Microsoft and Google both say Egypt has no legislation obliging social networks and internet search engines to delete users’ data within a certain time period, as is the standard in EU states.
Wael Fakharany, manager of Google Egypt, told Al-Masry Al-Youm that his company holds data for some of its users for 18 months, and has yet to cut the time limit down to eight months. Fakharany said the relevant authorities in Egypt have not imposed any specific criteria on the company, which prompted Google Egypt to instead follow international standards.
The European Union warned Google, Yahoo, and Microsoft yesterday about continuing violations concerning European user information. EU law requires search engines to delete data every six months, yet the three providers keep information beyond this time period.
Microsoft stressed its commitment to abiding by domestic law, but said it has not received any communication from the Egyptian Ministry of Communication and Information Technology concerning customers’ data or the period during which such information may be retained. An official source at Microsoft said its share in the European market is less than that of Google, while Google, along with Yahoo, are the least heedful of privacy restrictions.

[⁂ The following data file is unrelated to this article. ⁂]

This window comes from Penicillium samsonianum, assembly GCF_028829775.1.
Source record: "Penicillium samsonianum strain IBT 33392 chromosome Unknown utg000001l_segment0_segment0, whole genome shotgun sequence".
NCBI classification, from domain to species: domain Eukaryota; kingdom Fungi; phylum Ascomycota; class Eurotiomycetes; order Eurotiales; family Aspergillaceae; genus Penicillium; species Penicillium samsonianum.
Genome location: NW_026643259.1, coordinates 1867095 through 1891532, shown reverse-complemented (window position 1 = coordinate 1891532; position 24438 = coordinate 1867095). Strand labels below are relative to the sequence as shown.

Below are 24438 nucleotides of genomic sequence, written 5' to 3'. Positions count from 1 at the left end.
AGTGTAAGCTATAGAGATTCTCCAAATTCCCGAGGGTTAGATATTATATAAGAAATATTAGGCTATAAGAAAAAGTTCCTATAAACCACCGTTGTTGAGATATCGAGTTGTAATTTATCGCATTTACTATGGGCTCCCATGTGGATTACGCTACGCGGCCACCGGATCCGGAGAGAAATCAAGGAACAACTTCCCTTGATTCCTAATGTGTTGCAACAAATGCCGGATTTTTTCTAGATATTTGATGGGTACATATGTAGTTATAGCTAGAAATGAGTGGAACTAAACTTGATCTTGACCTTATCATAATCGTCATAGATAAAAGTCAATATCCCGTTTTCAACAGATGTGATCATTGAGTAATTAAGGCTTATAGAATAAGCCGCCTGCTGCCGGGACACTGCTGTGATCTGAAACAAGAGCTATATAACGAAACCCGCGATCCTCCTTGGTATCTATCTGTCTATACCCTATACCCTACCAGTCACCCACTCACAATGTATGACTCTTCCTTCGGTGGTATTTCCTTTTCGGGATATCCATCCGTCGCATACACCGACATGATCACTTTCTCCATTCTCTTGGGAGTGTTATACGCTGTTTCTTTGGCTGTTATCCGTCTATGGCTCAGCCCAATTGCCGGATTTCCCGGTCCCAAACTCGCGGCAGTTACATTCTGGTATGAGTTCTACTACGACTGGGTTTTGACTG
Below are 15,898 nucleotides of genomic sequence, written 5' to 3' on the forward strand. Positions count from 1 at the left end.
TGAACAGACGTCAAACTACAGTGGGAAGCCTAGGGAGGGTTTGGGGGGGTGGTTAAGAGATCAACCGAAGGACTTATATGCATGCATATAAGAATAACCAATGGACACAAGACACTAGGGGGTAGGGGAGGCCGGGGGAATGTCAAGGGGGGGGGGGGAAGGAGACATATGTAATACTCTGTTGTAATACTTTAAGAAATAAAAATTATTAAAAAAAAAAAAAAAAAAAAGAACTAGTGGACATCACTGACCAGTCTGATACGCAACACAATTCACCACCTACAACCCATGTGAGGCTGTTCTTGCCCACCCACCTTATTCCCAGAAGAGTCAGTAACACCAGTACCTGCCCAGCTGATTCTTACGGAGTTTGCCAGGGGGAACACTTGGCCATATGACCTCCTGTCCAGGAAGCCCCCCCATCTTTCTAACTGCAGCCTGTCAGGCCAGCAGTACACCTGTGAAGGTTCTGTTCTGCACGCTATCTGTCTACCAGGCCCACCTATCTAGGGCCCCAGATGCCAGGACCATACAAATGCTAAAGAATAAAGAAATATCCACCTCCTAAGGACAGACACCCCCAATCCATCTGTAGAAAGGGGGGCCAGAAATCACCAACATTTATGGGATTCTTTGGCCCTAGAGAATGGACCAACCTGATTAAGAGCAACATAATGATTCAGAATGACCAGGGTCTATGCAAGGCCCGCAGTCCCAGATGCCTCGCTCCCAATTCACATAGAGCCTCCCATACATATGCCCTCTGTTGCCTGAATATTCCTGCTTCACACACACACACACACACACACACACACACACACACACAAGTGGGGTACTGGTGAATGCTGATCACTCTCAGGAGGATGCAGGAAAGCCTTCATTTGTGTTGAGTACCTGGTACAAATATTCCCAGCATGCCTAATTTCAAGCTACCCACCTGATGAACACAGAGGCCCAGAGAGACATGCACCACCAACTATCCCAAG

The same source said some states require Google to adopt different measures than those applied in EU countries and the US, and any such demands must be discussed to decide on their feasibility.
A source at the telecommunications ministry said the ministry has no authority to compel companies to follow certain privacy policies, but in some cases it might ask for the preservation of some user data, for example data on criminal suspects or persons against whom a legal action has been brought. Retention of such data is according to international agreements concerning privacy, the source said, and the telecommunications ministry applies such measures to mobile service providers, while internet companies have different policies.
Translated from the Arabic Edition.